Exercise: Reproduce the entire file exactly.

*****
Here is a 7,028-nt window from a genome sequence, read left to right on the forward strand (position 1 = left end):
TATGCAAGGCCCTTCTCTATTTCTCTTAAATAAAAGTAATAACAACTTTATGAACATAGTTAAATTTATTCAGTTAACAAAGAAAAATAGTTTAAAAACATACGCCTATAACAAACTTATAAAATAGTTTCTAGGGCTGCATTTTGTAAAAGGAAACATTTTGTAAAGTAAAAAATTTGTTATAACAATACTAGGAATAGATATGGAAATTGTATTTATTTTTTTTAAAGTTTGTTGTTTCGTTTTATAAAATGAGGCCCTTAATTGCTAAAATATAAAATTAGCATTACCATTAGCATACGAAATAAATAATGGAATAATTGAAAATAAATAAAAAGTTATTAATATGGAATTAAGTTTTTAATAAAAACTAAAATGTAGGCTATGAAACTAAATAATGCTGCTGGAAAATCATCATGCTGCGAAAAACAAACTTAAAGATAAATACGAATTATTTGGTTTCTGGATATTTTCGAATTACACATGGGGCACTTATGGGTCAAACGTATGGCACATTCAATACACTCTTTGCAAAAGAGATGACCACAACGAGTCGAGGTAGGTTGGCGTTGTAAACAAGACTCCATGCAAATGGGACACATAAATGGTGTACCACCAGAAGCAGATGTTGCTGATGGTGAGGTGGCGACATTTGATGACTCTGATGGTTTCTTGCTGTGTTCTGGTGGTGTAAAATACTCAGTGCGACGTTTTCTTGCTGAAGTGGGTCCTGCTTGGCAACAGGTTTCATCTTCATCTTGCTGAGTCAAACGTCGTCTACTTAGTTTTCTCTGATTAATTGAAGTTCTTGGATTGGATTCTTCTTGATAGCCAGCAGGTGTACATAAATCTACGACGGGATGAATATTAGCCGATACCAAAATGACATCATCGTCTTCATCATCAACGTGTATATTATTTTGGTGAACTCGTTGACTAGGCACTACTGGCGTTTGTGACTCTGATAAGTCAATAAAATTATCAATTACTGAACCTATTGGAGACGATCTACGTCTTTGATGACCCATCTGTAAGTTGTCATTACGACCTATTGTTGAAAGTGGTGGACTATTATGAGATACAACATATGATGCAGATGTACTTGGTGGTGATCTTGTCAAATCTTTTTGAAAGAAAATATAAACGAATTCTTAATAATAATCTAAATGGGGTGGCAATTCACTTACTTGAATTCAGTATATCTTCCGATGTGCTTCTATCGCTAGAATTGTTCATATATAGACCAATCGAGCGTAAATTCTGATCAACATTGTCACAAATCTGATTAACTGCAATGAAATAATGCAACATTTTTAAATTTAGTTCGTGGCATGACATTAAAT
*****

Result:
Here is a 7,028-nt window from a genome sequence, read left to right on the forward strand (position 1 = left end):
TATGCAAGGCCCTTCTCTATTTCTCTTAAATAAAAGTAATAACAACTTTATGAACATAGTTAAATTTATTCAGTTAACAAAGAAAAATAGTTTAAAAACATACGCCTATAACAAACTTATAAAATAGTTTCTAGGGCTGCATTTTGTAAAAGGAAACATTTTGTAAAGTAAAAAATTTGTTATAACAATACTAGGAATAGATATGGAAATTGTATTTATTTTTTTTAAAGTTTGTTGTTTCGTTTTATAAAATGAGGCCCTTAATTGCTAAAATATAAAATTAGCATTACCATTAGCATACGAAATAAATAATGGAATAATTGAAAATAAATAAAAAGTTATTAATATGGAATTAAGTTTTTAATAAAAACTAAAATGTAGGCTATGAAACTAAATAATGCTGCTGGAAAATCATCATGCTGCGAAAAACAAACTTAAAGATAAATACGAATTATTTGGTTTCTGGATATTTTCGAATTACACATGGGGCACTTATGGGTCAAACGTATGGCACATTCAATACACTCTTTGCAAAAGAGATGACCACAACGAGTCGAGGTAGGTTGGCGTTGTAAACAAGACTCCATGCAAATGGGACACATAAATGGTGTACCACCAGAAGCAGATGTTGCTGATGGTGAGGTGGCGACATTTGATGACTCTGATGGTTTCTTGCTGTGTTCTGGTGGTGTAAAATACTCAGTGCGACGTTTTCTTGCTGAAGTGGGTCCTGCTTGGCAACAGGTTTCATCTTCATCTTGCTGAGTCAAACGTCGTCTACTTAGTTTTCTCTGATTAATTGAAGTTCTTGGATTGGATTCTTCTTGATAGCCAGCAGGTGTACATAAATCTACGACGGGATGAATATTAGCCGATACCAAAATGACATCATCGTCTTCATCATCAACGTGTATATTATTTTGGTGAACTCGTTGACTAGGCACTACTGGCGTTTGTGACTCTGATAAGTCAATAAAATTATCAATTACTGAACCTATTGGAGACGATCTACGTCTTTGATGACCCATCTGTAAGTTGTCATTACGACCTATTGTTGAAAGTGGTGGACTATTATGAGATACAACATATGATGCAGATGTACTTGGTGGTGATCTTGTCAAATCTTTTTGAAAGAAAATATAAACGAATTCTTAATAATAATCTAAATGGGGTGGCAATTCACTTACTTGAATTCAGTATATCTTCCGATGTGCTTCTATCGCTAGAATTGTTCATATATAGACCAATCGAGCGTAAATTCTGATCAACATTGTCACAAATCTGATTAACTGCAATGAAATAATGCAACATTTTTAAATTTAGTTCGTGGCATGACATTAAAT